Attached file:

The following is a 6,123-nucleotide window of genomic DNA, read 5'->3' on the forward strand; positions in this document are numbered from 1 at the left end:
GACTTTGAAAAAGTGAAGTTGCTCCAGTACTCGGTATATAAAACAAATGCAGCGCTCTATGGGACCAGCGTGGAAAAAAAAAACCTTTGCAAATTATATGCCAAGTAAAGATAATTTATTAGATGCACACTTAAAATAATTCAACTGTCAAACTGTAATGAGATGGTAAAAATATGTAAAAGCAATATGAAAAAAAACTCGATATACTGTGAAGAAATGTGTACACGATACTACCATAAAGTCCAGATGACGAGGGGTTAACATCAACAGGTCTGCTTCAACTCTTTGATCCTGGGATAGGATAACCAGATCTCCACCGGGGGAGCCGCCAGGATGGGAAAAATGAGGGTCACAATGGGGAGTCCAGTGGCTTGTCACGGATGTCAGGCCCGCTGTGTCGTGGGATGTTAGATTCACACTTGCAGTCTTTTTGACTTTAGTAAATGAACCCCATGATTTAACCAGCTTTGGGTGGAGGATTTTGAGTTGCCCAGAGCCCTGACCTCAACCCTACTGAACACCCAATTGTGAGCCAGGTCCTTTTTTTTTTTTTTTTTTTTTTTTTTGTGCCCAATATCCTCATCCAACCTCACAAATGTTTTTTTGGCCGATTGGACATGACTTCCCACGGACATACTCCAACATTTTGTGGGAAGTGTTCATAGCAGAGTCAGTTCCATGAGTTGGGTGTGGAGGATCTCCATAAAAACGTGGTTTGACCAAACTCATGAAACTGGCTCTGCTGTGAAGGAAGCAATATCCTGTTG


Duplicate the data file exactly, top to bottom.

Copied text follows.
The following is a 6,123-nucleotide window of genomic DNA, read 5'->3' on the forward strand; positions in this document are numbered from 1 at the left end:
GACTTTGAAAAAGTGAAGTTGCTCCAGTACTCGGTATATAAAACAAATGCAGCGCTCTATGGGACCAGCGTGGAAAAAAAAAACCTTTGCAAATTATATGCCAAGTAAAGATAATTTATTAGATGCACACTTAAAATAATTCAACTGTCAAACTGTAATGAGATGGTAAAAATATGTAAAAGCAATATGAAAAAAAACTCGATATACTGTGAAGAAATGTGTACACGATACTACCATAAAGTCCAGATGACGAGGGGTTAACATCAACAGGTCTGCTTCAACTCTTTGATCCTGGGATAGGATAACCAGATCTCCACCGGGGGAGCCGCCAGGATGGGAAAAATGAGGGTCACAATGGGGAGTCCAGTGGCTTGTCACGGATGTCAGGCCCGCTGTGTCGTGGGATGTTAGATTCACACTTGCAGTCTTTTTGACTTTAGTAAATGAACCCCATGATTTAACCAGCTTTGGGTGGAGGATTTTGAGTTGCCCAGAGCCCTGACCTCAACCCTACTGAACACCCAATTGTGAGCCAGGTCCTTTTTTTTTTTTTTTTTTTTTTTTTTGTGCCCAATATCCTCATCCAACCTCACAAATGTTTTTTTGGCCGATTGGACATGACTTCCCACGGACATACTCCAACATTTTGTGGGAAGTGTTCATAGCAGAGTCAGTTCCATGAGTTGGGTGTGGAGGATCTCCATAAAAACGTGGTTTGACCAAACTCATGAAACTGGCTCTGCTGTGAAGGAAGCAATATCCTGTTG